Welcome to the Heyday of Wacky Real Estate Listings

published Mar 2, 2021
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Credit: Trinette Reed/Stocksy

The latest internet darling of weird real estate listings is this house in Lake Tahoe. Click through the first few photos and the home seems relatively normal, if not a little cluttered — but then the mannequins appear.

It always happens like that, doesn’t it? The viewer is presented with a seemingly unassuming home, only to discover something delightfully strange (like this ranch with a beach and space aliens inside), bold (like this powder-pink explosion of a house), or kinky (like this dungeon in a suburban abode).

During the past year, fascination with these out-of-the-box listings has only increased. And with no shortage of outrageous homes on the market, there are now plenty of listing curators out there to suit every taste, like Zillow Gone Wild, Zillowtastrophes, and The Best of Zillow.

Samir Mezrahi, Zillow Gone Wild’s creator, has a knack for tapping into viral content. In addition to stints at Buzzfeed and The Dodo, he created the popular meme account Kale Salad, where he curates funny GIFs, videos, and tweets to comment on pop culture for nearly four million followers. He also recently launched Celebrity Home Shopping, Instagram’s answer to “Lifestyles of the Rich and Famous.” With Zillow Gone Wild, the homes he features include a mega-mansion with its own gas station, one with a David Bowie-themed pool, a fallout shelter in Kentucky, and, surprisingly, several properties with Old West saloons in the backyard.

Posting unique real estate listings on social media isn’t exactly a new fad, but accounts with that sole purpose proliferated — and ballooned in size — in 2020. Leah Bopf, who curates retro cabin nostalgia on an account called A-Frame Dreams, says she acquired 75,000 Instagram followers since March, up from 10,000 built over the two years prior. Beginning in November, TikTok user Aaron Vankampen amassed 28 million likes on his posts by knocking on mansion doors to ask owners what they do for a living.

The uptick in followers comes at the same time as scores of first-time homebuyers are flooding the market. According to Zillow, traffic to active listings surged more than 50 percent compared to 2019, and the creation of 3D home virtual tours soared 750 percent in the month after many stay-at-home orders went into effect. Mezrahi, the creator of Zillow Gone Wild, was part of that surge. Like many people stuck at home in 2020, he adopted the pandemic pastime of scrolling through real estate listings on Zillow, and created his real estate-themed Instagram this past December.

Combining escapism and voyeurism, the accounts stir followers’ imaginations for how they would decorate their own homes, or exhibit Richie Rich behavior if given unbridled access to money and space. Jess More, a TikTok creator who runs Zillowtastrophes, credits curiosity for how people live behind closed doors as a driver. “People put up listings that show so much of themselves, like a swinger’s basement. They think it’s a bonus,” she says.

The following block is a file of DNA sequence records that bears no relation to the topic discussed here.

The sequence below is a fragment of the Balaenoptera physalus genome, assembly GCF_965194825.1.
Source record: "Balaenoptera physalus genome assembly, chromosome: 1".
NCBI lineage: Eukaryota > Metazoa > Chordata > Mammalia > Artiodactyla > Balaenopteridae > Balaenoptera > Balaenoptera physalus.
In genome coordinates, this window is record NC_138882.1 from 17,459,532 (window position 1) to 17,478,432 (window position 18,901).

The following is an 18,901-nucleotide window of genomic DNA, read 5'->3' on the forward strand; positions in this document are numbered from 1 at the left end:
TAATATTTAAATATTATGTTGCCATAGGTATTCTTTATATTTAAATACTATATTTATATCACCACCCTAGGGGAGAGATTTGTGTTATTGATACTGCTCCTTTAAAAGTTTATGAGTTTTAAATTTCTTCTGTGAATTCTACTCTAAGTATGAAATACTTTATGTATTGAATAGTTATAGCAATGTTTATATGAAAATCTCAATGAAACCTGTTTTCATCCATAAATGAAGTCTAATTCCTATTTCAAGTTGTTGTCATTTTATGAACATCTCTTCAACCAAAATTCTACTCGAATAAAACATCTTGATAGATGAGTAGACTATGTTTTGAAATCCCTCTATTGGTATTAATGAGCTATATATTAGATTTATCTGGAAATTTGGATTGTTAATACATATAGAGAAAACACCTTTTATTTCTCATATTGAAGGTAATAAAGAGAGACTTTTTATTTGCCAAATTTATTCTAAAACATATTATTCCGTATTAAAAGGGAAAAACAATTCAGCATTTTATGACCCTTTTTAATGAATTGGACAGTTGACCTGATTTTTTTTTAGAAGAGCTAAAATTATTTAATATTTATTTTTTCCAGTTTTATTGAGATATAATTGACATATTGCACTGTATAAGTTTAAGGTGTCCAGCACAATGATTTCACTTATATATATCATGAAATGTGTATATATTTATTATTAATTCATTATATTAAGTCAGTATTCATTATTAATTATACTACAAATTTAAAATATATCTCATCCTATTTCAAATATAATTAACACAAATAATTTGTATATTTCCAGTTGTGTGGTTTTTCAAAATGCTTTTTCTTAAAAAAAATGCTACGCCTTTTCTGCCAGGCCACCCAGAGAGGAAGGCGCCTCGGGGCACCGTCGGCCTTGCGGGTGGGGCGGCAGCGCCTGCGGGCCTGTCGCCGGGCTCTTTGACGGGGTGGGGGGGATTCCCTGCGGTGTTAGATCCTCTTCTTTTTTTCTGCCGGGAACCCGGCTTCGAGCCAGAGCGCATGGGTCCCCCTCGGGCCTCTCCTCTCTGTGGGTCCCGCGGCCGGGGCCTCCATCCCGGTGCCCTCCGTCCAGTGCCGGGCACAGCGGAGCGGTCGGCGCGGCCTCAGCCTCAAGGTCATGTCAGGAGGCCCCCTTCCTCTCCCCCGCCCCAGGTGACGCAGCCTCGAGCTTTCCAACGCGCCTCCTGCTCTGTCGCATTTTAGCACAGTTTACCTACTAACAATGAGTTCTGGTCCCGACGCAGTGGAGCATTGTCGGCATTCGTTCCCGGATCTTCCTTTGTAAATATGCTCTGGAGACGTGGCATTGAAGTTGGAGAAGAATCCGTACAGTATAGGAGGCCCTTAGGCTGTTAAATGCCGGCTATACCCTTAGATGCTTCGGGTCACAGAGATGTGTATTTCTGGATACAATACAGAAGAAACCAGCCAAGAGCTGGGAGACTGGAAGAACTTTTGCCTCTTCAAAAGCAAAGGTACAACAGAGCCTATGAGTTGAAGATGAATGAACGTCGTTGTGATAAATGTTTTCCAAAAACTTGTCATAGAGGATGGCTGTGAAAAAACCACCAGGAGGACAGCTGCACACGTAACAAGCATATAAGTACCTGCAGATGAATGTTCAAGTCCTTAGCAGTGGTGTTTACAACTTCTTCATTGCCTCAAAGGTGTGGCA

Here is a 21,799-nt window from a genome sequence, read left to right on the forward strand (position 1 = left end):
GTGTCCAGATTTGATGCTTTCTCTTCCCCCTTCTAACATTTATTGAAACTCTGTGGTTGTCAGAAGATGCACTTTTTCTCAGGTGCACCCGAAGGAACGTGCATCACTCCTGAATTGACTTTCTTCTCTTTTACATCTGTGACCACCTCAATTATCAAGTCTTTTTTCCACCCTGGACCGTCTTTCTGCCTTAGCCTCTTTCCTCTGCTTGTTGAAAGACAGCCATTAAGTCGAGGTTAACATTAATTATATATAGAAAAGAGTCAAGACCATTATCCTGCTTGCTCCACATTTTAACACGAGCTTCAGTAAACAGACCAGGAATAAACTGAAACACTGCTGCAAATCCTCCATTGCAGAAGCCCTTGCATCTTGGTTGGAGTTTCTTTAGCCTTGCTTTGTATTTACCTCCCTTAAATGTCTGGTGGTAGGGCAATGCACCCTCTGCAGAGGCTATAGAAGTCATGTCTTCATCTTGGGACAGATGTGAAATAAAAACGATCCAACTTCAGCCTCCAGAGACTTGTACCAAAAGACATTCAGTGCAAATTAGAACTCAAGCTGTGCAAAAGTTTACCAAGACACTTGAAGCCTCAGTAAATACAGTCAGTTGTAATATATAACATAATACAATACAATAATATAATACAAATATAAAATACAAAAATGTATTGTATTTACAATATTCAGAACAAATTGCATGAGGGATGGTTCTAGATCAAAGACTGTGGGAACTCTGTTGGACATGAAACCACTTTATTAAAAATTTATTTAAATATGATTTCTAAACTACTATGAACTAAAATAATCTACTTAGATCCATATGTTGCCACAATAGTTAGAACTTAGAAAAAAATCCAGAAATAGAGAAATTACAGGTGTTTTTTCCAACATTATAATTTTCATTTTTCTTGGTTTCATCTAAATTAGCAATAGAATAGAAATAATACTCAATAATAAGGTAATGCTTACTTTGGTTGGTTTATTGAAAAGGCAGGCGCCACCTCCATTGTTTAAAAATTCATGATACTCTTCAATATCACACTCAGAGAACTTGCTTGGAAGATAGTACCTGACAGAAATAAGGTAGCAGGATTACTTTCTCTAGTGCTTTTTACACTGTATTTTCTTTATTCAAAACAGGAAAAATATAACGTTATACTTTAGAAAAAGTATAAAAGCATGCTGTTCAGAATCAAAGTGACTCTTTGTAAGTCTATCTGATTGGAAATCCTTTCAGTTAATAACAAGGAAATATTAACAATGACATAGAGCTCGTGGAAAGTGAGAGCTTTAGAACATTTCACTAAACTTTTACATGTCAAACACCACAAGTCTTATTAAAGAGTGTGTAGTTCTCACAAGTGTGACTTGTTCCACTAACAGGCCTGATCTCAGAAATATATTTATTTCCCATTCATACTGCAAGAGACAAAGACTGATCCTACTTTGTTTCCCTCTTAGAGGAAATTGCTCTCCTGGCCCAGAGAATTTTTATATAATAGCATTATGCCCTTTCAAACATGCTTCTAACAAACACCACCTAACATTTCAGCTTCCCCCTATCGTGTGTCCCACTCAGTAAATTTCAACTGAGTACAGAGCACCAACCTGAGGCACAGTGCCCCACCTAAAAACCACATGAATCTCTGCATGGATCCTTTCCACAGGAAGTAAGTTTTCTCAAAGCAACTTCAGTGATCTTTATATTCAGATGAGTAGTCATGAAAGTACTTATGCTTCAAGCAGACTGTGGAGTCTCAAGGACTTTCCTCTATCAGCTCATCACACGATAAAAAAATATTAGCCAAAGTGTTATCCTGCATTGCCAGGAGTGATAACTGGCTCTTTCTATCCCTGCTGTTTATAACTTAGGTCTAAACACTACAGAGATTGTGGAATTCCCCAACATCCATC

Instead of looking for homes to shame, she scours Zillow and Google to find oddball properties with redeemable qualities. The intent on Instagram is more about scrolling for the “disaster reveal,” while TikTok is influenced by a Gen Z mentality of “Don’t yuck my yum,” she says. “I’ll post something that’s nuts to me and someone else will think that a turquoise countertop is the best thing ever. They love that someone put their heart and soul into it.”

It’s all a matter of perspective in the eyes of Rahel Choi, a realtor in Massachusetts who was surprised to discover one of her listings featured on a wacky real estate account. “I shared it with my husband, and asked ‘Is this weird?’ And he said, ‘No, it’s cool!” Choi says. At first she wondered if people would interpret accounts like Zillow Gone Wild as making fun of properties, but now thinks most followers are there to simply enjoy and appreciate unique homes. And whether people are scrolling for fun or with the intent to buy, social media is where potential first-time homebuyers are spending a significant amount of time these days. “A lot more realtors are exploring the platform as part of their marketing strategy to younger crowds,” Choi says.

Angling to get featured on bizarre listings accounts isn’t a surefire marketing strategy, but Chelsea Gilson, a realtor with Corcoran Global in Los Angeles, posits that realtors can always piggyback off a listing’s viral success. 

“Use that feature in your personal marketing: put it in your newsletter to drive traffic to your site, post additional photos to your accounts to lure people in, or follow up with a video walkthrough,” she recommends. “It all depends on how savvy you are with social media and marketing to turn it into something advantageous.”